together with superconductors to transport the power:
http://www.amsuper.com/ or http://www.ultraconductors.com/
there seems to be some realistic hope.


Yes, there are technical solutions that do not require burning more fossil
fuel. So far, the perception is that these solutions cost more than the
cheap oil we have come to expect. Except for coal that is. There is the
potential to supply vast amounts of energy from the U.S. coal reserves
and replace lots of oil imports by so doing.

Trouble is, the decision can't be made on strictly economic grounds. The
environmental consequences of switching to a coal based energy system are
very much larger than what we've seen from the oil age.

BTW, electricity is a premium energy source and making a switch to an all
electric economy will be much more expensive than burning gasoline in your
SUV. After all, traditional electric power production wastes about 60%
of the energy available in the primary energy source, such as coal.
Electricity is best used in ways that exploit it's unique characteristics,
which do not include powering a large vehicle or space heating with resistance
devices. Heat pumps (that includes A/C systems) are great, but their efficiency
declines as they are used to pump with larger temperature differences.

--
Eric Swanson --- E-mail address: e_swanson(at)skybest.com :-)
--------------------------------------------------------------



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Old May 1st 05, 05:23 PM posted to alt.global-warming,sci.environment,sci.geo.meteorology
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First recorded activity by Weather-Banter: Feb 2005
Posts: 13
Default Global warming is a socio-econmic issue, not a scientific one


"Eric Swanson" wrote in message
...
In article ,
says...

It is fairly clear to me from having worked for years in the environmental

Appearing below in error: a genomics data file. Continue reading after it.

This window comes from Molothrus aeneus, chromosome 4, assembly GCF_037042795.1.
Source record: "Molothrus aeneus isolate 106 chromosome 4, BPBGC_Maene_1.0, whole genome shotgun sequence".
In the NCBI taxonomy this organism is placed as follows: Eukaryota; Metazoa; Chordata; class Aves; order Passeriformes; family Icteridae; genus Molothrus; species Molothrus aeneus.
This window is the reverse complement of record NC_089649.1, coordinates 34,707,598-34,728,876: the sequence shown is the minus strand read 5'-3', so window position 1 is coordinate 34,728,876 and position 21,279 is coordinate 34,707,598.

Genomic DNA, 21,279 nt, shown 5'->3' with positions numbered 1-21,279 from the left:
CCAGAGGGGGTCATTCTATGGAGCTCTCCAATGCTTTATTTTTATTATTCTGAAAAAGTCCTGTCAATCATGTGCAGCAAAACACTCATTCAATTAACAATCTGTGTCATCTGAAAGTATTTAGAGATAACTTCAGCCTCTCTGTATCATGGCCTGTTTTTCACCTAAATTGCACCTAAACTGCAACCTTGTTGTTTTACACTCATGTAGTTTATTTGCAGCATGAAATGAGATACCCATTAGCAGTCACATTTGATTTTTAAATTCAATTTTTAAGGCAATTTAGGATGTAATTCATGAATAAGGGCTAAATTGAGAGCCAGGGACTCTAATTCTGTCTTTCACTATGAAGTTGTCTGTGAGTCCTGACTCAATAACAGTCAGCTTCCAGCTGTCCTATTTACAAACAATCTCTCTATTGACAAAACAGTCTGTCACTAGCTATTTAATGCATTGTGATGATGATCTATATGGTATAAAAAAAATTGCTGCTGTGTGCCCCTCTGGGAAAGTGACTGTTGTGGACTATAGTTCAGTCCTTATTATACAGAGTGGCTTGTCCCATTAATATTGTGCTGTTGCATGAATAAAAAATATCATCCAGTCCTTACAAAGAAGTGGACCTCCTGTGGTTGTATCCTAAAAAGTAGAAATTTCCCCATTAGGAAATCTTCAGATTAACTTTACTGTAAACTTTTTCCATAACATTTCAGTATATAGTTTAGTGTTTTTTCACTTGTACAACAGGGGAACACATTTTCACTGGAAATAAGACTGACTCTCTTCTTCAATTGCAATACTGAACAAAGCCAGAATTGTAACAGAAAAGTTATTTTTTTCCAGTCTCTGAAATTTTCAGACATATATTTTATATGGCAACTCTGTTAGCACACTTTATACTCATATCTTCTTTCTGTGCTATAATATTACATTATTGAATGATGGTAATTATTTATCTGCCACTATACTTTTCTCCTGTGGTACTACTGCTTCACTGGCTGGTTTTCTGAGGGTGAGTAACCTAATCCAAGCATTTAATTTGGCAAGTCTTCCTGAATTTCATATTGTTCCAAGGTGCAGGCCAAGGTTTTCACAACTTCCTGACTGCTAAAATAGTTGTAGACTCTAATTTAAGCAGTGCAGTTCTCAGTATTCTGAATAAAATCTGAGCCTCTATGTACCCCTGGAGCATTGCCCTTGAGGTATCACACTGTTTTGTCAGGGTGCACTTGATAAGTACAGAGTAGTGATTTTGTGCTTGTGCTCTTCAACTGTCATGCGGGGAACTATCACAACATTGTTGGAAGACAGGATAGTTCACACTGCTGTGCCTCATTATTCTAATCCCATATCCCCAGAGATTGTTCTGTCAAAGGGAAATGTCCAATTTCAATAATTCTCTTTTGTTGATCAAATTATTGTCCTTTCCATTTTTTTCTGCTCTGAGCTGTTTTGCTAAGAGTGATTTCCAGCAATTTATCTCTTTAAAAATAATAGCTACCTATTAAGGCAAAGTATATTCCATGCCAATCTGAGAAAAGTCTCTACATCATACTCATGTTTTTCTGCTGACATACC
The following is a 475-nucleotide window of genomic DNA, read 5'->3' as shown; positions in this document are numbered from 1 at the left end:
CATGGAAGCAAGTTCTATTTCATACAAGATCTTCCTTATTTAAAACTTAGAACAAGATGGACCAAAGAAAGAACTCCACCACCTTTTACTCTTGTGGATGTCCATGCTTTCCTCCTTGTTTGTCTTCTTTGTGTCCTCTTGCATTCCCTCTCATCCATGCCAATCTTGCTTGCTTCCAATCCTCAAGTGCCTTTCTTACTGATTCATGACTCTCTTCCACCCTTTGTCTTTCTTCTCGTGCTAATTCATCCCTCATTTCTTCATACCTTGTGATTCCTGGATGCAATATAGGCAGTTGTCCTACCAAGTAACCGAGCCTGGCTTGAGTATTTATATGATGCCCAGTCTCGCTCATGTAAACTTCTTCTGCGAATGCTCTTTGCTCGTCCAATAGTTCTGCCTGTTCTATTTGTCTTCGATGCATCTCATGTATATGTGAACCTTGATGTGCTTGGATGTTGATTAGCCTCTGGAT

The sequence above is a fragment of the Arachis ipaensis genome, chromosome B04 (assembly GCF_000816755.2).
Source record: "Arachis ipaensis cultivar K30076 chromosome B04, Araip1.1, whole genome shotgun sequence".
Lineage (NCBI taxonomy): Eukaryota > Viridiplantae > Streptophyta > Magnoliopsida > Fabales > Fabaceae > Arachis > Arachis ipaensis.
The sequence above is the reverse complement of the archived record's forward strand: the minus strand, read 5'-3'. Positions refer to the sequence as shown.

policy field that what science says or does not say about global warming
and
its impacts is largely irrelevant when it comes to deciding what, if
anything, to do about it. Because, in the opinion of most
decision-makers,
reducing greenhouse gas emissions would result in an unacceptably high
socio-economic hit, it will never happen.


The logic of the decision makers is based upon their flawed understanding
of
economics. Your usual economic analysis assumes that the environmental
impact
is an externality, not directly related to the overall economic process
and
is thus ignored. Economics operates as if the "benefits" of the
environment
are free. This was true for generations, but is no longer the situation
as
populations have grown and per capita consumption levels have shot up. If
the full accounting of the impacts were included in the economic
calculations,
then doing something about maintaining the environmantal services would
make
good long term economic decisions a possibility.

........Letting global warming take place
and adapting to its impacts is, in the view of many policy-makers, much
more
acceptable and can result in net socio-economic benefits for current
generations. If science were a consideration, we would make a
concentrated
effort instead to reduce emissions now in such a way as to minimize the
current hit, with a view to achieving intergenerational equity. Basing